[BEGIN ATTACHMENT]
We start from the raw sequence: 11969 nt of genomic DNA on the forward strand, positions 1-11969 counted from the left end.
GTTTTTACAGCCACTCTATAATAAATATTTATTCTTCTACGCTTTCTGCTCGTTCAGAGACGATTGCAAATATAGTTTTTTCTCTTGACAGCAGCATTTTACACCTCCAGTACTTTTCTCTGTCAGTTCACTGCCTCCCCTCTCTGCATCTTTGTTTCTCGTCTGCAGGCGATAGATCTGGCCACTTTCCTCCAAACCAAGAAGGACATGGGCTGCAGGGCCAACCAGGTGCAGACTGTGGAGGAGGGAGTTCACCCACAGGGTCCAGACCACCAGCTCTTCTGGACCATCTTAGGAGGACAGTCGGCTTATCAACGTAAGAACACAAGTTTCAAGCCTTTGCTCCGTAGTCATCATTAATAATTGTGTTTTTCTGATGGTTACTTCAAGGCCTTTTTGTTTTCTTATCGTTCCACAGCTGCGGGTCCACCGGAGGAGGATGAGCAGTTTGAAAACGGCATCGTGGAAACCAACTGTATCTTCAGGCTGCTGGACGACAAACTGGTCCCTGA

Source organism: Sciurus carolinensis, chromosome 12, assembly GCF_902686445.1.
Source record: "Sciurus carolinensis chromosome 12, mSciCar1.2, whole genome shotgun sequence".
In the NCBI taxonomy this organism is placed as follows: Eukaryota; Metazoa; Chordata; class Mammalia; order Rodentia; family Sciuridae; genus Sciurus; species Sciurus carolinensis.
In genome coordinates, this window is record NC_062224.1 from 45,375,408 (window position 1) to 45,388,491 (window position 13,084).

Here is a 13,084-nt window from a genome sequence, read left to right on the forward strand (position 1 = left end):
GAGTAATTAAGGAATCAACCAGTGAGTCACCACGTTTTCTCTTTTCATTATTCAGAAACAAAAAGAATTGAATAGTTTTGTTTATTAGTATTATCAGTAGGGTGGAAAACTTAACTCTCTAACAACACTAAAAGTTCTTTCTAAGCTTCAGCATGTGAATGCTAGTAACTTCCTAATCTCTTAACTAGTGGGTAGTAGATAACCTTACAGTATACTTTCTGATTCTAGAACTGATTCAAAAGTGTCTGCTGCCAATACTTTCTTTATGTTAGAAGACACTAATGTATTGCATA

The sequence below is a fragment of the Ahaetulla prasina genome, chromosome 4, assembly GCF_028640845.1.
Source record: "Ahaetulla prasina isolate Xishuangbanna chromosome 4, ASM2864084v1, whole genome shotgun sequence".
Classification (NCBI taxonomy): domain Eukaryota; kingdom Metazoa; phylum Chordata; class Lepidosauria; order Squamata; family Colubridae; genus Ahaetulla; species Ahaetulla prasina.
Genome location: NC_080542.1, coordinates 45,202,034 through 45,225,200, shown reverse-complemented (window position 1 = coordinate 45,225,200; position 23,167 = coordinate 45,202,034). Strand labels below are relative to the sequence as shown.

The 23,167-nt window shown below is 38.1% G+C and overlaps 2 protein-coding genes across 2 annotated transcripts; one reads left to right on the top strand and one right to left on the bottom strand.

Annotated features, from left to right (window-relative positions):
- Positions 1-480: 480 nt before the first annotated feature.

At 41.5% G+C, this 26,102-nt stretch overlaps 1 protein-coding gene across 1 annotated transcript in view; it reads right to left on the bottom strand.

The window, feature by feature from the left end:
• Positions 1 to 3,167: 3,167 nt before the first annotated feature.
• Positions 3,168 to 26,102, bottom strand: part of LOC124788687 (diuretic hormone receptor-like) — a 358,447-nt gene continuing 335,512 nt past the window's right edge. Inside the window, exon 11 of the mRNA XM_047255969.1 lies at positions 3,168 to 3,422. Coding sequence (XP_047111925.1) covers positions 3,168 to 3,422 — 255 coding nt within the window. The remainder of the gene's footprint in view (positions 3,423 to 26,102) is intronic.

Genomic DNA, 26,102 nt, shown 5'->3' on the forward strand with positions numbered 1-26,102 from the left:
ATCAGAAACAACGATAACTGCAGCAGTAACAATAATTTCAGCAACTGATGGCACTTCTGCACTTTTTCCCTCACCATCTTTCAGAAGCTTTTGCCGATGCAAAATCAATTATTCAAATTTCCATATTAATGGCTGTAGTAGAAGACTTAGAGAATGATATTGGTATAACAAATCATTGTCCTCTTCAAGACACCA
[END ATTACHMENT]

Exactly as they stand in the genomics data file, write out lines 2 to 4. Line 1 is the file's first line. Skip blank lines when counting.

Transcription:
GTTTTTACAGCCACTCTATAATAAATATTTATTCTTCTACGCTTTCTGCTCGTTCAGAGACGATTGCAAATATAGTTTTTTCTCTTGACAGCAGCATTTTACACCTCCAGTACTTTTCTCTGTCAGTTCACTGCCTCCCCTCTCTGCATCTTTGTTTCTCGTCTGCAGGCGATAGATCTGGCCACTTTCCTCCAAACCAAGAAGGACATGGGCTGCAGGGCCAACCAGGTGCAGACTGTGGAGGAGGGAGTTCACCCACAGGGTCCAGACCACCAGCTCTTCTGGACCATCTTAGGAGGACAGTCGGCTTATCAACGTAAGAACACAAGTTTCAAGCCTTTGCTCCGTAGTCATCATTAATAATTGTGTTTTTCTGATGGTTACTTCAAGGCCTTTTTGTTTTCTTATCGTTCCACAGCTGCGGGTCCACCGGAGGAGGATGAGCAGTTTGAAAACGGCATCGTGGAAACCAACTGTATCTTCAGGCTGCTGGACGACAAACTGGTCCCTGA

Source organism: Sciurus carolinensis, chromosome 12, assembly GCF_902686445.1.
Source record: "Sciurus carolinensis chromosome 12, mSciCar1.2, whole genome shotgun sequence".